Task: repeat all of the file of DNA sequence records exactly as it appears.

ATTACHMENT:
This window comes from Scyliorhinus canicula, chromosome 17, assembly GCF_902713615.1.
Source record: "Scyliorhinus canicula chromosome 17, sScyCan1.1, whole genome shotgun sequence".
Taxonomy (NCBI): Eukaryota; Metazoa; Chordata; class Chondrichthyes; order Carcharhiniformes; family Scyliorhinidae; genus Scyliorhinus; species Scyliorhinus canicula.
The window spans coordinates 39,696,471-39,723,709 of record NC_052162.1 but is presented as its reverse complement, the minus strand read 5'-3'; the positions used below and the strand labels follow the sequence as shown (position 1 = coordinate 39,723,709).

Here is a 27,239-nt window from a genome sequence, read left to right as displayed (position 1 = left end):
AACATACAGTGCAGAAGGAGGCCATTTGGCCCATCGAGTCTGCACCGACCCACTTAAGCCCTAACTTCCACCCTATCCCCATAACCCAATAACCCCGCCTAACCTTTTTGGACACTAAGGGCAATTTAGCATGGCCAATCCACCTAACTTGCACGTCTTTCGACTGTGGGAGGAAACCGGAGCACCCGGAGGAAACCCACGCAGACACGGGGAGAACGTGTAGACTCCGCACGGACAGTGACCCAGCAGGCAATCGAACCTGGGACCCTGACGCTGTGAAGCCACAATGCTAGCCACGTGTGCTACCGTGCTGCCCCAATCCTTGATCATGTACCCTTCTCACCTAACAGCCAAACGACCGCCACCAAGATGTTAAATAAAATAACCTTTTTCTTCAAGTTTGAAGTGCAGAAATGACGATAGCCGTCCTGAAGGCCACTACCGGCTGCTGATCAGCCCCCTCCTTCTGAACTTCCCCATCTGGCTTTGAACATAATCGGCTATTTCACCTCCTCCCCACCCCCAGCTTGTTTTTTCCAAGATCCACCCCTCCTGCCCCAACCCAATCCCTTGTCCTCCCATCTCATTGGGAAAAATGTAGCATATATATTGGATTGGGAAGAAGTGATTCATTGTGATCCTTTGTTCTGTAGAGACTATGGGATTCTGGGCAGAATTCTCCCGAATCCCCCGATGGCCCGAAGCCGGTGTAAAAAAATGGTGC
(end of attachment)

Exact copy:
This window comes from Scyliorhinus canicula, chromosome 17, assembly GCF_902713615.1.
Source record: "Scyliorhinus canicula chromosome 17, sScyCan1.1, whole genome shotgun sequence".
Taxonomy (NCBI): Eukaryota; Metazoa; Chordata; class Chondrichthyes; order Carcharhiniformes; family Scyliorhinidae; genus Scyliorhinus; species Scyliorhinus canicula.
The window spans coordinates 39,696,471-39,723,709 of record NC_052162.1 but is presented as its reverse complement, the minus strand read 5'-3'; the positions used below and the strand labels follow the sequence as shown (position 1 = coordinate 39,723,709).

Here is a 27,239-nt window from a genome sequence, read left to right as displayed (position 1 = left end):
AACATACAGTGCAGAAGGAGGCCATTTGGCCCATCGAGTCTGCACCGACCCACTTAAGCCCTAACTTCCACCCTATCCCCATAACCCAATAACCCCGCCTAACCTTTTTGGACACTAAGGGCAATTTAGCATGGCCAATCCACCTAACTTGCACGTCTTTCGACTGTGGGAGGAAACCGGAGCACCCGGAGGAAACCCACGCAGACACGGGGAGAACGTGTAGACTCCGCACGGACAGTGACCCAGCAGGCAATCGAACCTGGGACCCTGACGCTGTGAAGCCACAATGCTAGCCACGTGTGCTACCGTGCTGCCCCAATCCTTGATCATGTACCCTTCTCACCTAACAGCCAAACGACCGCCACCAAGATGTTAAATAAAATAACCTTTTTCTTCAAGTTTGAAGTGCAGAAATGACGATAGCCGTCCTGAAGGCCACTACCGGCTGCTGATCAGCCCCCTCCTTCTGAACTTCCCCATCTGGCTTTGAACATAATCGGCTATTTCACCTCCTCCCCACCCCCAGCTTGTTTTTTCCAAGATCCACCCCTCCTGCCCCAACCCAATCCCTTGTCCTCCCATCTCATTGGGAAAAATGTAGCATATATATTGGATTGGGAAGAAGTGATTCATTGTGATCCTTTGTTCTGTAGAGACTATGGGATTCTGGGCAGAATTCTCCCGAATCCCCCGATGGCCCGAAGCCGGTGTAAAAAAATGGTGC